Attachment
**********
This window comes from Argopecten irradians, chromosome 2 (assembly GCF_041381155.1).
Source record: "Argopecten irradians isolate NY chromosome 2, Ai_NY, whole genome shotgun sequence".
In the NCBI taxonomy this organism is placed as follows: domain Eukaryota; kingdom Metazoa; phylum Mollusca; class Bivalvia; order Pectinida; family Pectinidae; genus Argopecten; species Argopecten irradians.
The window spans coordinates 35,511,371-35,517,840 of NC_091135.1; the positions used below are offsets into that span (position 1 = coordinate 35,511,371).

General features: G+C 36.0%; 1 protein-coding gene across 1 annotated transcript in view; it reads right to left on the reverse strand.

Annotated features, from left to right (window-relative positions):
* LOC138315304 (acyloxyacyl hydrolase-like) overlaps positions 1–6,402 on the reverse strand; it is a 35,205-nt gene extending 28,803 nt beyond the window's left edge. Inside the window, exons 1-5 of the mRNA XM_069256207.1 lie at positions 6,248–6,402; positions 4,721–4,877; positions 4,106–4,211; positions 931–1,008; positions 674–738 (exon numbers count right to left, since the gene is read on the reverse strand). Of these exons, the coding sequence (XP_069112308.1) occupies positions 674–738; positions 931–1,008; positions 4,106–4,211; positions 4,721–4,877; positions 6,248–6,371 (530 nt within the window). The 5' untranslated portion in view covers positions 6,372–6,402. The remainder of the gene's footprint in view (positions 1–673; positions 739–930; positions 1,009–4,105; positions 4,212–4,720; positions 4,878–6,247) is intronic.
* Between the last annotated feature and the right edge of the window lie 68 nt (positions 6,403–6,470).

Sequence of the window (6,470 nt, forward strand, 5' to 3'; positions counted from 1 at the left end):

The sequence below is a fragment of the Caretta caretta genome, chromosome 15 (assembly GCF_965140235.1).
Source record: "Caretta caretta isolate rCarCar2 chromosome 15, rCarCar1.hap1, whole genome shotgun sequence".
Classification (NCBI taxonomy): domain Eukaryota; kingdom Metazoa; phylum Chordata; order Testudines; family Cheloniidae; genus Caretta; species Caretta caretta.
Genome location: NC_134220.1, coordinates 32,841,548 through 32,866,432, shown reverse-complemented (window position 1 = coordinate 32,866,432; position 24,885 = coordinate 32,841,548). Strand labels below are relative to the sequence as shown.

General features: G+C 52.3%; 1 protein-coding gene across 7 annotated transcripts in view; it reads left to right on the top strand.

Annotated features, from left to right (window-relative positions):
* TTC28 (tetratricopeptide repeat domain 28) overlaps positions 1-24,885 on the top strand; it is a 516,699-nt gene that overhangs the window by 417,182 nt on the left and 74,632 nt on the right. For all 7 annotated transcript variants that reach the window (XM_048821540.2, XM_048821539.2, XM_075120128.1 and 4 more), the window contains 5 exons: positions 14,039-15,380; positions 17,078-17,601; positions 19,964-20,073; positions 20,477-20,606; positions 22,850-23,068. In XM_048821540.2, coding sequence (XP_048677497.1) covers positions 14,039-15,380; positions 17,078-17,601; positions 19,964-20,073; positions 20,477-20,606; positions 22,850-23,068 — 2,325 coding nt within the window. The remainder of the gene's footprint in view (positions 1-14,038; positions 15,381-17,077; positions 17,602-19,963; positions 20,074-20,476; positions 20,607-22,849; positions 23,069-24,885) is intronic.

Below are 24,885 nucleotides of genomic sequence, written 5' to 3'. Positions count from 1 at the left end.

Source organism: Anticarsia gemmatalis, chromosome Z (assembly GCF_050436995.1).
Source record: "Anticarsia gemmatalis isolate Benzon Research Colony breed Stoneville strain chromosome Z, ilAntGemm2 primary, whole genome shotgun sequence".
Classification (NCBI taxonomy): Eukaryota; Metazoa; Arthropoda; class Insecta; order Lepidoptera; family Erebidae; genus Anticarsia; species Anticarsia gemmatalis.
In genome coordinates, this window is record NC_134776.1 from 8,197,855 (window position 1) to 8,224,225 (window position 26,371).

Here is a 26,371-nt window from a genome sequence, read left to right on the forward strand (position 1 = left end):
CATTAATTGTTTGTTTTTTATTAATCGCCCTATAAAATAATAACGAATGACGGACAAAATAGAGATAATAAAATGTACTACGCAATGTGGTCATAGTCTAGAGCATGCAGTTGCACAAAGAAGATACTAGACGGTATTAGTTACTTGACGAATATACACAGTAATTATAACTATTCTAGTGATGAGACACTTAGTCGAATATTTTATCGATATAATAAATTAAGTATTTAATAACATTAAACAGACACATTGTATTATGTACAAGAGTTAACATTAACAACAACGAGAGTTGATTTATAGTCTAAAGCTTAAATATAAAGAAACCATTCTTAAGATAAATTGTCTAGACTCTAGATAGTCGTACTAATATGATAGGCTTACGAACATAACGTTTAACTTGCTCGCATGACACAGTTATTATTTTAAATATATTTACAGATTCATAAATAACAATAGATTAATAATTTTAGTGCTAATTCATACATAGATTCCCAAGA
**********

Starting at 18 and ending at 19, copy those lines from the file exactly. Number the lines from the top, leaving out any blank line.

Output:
Source organism: Anticarsia gemmatalis, chromosome Z (assembly GCF_050436995.1).
Source record: "Anticarsia gemmatalis isolate Benzon Research Colony breed Stoneville strain chromosome Z, ilAntGemm2 primary, whole genome shotgun sequence".